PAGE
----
A round-up on the support measures that are poised to shake up the job market, with increased wage support, innovation, upskilling and more — all in the name of creating a stronger workforce.
It goes without saying that the pandemic took with it not just lives, but an increasing number of livelihoods as well. Unemployment and retrenchments have grown since the pandemic hit. These days, it’s not uncommon to hear of someone who remains unemployed — even after looking for months.
Under the rallying call of Emerging Stronger Together, the Budget 2021 announcement by Finance Minister Heng Swee Keat laid out a slew of job support measures to drive innovation in our employment landscape, create more jobs and upskill workers.
What are the job support measures from Budget 2021?
#1 SGUnited Jobs and Skills package
SGUnited Jobs and Skills Package aims to support the hiring of 200,000 locals in 2021 and provide another 35,000 with traineeships and training opportunities. Dubbed as a key pillar in Singapore’s industry transformation by DPM Heng, the package will help Singaporeans to acquire new knowledge and broaden their skills as new employment opportunities emerge.
Under the Jobs Growth Incentive (JGI), an estimated 110,000 local job seekers were employed within two months from the implementation of the scheme.
An additional $5.4 billion will be allocated to a second tranche of the Jobs and Skills Package, on top of the $3 billion allocated last year. Of this, $5.2 billion will be allocated to the JGI to extend the hiring window by seven months, up to end-September this year.
#2 COVID-19 Driver Relief Fund (CDRF)
To alleviate escalating business costs and overall financial stress, taxi and private hire car drivers will receive:
- $600 per vehicle per month from Jan to March 2021
- $450 per vehicle per month from April to June 2021
This new relief package will come as a welcome one, seeing as it is a more generous reiteration of the Special Relief Fund (SRF) that previously gave out $300 per vehicle per month. Note that drivers who are deemed eligible for the SRF will transition to the CDRF automatically — eliminating any pesky paperwork on your part.
Drivers will also be happy to know of the 15% road tax rebate, plus the $360 of added petrol duty rebate over four months.
#3 Jobs Support Scheme (JSS) to be extended for hard-hit sectors
As part of the $11 billion COVID-19 Resilience Package, the JSS will be introduced to help the sectors who continue to bear the brunt of the pandemic’s rampage. Its main goal? To protect jobs and retain local workers through salary subsidies.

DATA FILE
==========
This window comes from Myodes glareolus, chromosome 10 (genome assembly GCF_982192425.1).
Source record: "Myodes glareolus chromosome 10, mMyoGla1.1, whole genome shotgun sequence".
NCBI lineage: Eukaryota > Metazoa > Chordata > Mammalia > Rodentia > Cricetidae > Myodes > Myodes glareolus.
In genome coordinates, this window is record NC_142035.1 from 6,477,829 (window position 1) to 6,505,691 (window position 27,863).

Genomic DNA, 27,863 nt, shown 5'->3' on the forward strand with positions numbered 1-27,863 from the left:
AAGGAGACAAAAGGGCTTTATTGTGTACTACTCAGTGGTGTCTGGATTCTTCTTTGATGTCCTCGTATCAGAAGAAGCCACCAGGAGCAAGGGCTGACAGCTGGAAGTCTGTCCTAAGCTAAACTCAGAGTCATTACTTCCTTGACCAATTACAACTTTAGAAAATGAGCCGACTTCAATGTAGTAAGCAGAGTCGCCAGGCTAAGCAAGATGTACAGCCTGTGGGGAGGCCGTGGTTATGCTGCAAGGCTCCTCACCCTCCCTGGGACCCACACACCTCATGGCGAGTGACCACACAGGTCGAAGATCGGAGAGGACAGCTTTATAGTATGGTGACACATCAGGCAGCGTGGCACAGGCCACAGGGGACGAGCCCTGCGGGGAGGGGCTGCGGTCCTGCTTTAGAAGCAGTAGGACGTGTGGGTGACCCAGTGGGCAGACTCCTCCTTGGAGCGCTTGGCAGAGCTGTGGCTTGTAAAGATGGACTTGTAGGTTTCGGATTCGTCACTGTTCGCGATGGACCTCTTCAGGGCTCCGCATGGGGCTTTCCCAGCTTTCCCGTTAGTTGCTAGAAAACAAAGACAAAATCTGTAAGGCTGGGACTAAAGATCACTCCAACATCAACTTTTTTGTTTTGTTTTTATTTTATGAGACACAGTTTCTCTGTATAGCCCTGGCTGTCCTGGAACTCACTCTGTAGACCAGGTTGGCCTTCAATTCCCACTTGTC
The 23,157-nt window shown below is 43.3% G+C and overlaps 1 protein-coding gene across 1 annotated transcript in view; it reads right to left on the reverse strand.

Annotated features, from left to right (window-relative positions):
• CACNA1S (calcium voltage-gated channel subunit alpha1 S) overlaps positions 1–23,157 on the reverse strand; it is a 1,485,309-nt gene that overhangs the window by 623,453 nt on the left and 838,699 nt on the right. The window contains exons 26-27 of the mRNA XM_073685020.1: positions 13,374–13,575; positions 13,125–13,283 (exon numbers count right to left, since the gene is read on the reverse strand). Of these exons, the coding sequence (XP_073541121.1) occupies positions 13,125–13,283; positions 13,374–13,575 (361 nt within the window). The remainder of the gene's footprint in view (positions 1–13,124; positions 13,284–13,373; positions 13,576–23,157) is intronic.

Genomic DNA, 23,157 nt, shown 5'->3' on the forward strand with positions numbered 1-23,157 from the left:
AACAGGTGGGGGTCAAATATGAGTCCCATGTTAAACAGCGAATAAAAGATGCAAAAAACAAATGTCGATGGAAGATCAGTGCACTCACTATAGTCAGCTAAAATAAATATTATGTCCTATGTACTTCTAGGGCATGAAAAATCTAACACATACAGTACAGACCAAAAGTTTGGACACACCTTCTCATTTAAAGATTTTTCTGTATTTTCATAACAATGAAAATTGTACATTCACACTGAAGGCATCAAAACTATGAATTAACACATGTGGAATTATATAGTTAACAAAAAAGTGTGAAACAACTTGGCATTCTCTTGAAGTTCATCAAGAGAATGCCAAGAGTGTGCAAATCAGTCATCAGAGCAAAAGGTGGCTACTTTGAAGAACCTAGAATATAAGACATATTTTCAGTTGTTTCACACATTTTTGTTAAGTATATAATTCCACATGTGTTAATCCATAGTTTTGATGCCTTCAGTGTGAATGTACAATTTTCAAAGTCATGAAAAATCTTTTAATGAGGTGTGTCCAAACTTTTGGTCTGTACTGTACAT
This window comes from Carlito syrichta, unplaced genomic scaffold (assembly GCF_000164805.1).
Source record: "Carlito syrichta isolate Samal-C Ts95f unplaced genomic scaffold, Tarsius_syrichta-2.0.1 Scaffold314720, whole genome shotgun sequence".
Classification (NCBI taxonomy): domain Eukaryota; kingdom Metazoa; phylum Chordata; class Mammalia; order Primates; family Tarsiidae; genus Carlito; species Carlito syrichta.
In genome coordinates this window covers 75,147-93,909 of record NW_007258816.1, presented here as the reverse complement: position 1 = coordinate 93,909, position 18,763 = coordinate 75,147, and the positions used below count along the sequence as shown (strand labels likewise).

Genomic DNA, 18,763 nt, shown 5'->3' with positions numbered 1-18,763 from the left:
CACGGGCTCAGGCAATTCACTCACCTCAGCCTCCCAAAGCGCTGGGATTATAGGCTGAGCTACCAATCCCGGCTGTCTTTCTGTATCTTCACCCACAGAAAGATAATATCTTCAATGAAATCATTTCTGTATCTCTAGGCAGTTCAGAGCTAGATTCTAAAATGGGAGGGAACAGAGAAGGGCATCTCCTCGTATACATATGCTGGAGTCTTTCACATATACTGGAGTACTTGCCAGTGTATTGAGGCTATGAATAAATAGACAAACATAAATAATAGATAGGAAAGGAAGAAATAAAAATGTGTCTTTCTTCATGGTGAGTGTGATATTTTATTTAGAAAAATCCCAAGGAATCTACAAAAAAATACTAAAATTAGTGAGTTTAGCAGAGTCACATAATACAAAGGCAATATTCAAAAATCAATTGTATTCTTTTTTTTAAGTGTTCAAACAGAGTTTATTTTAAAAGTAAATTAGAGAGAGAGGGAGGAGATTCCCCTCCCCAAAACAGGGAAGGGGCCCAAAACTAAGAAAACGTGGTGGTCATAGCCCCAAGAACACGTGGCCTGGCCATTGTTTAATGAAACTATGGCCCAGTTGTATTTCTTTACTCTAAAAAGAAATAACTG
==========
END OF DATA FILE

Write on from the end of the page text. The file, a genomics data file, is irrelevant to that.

According to DPM Heng Swee Keat, the JSS has supported over 155,000 employers for up to 17 months. Over $25 billion has been pledged to the cause so far, with plans to continue covering wages up to March 2021 for most sectors.
This marks the fourth consecutive extension of the JSS, costing the government $700 million. The amount firms will receive mainly depends on which tier they fall under.
For firms in Tier 1 sectors such as aviation, aerospace and tourism:
- JSS extended by six months;
- Firms to receive 30 per cent support for wages paid from April to June 2021;
- Firms to receive 10 per cent support for wages paid from July to September 2021.
- $870 million allocated to aviation industry
For firms in Tier 2 sectors such as retail, arts and culture, food services and built environment:
- JSS extended by three months;
- Firms to receive 10 per cent support for wages from April to June 2021.
- The Arts and Culture Resilience Package and Sports Resilience Package will also be extended to support businesses and self-employed persons in these sectors
- About $45 million set aside for the extension of and enhancements to these packages
For firms in Tier 3A sectors, which covers employers in all other sectors:
- As these sectors are recovering, JSS will be covered up to March 2021
As for the firms in Tier 3B sectors, which mainly cover those who have since bounced back such as supermarkets and Internet companies: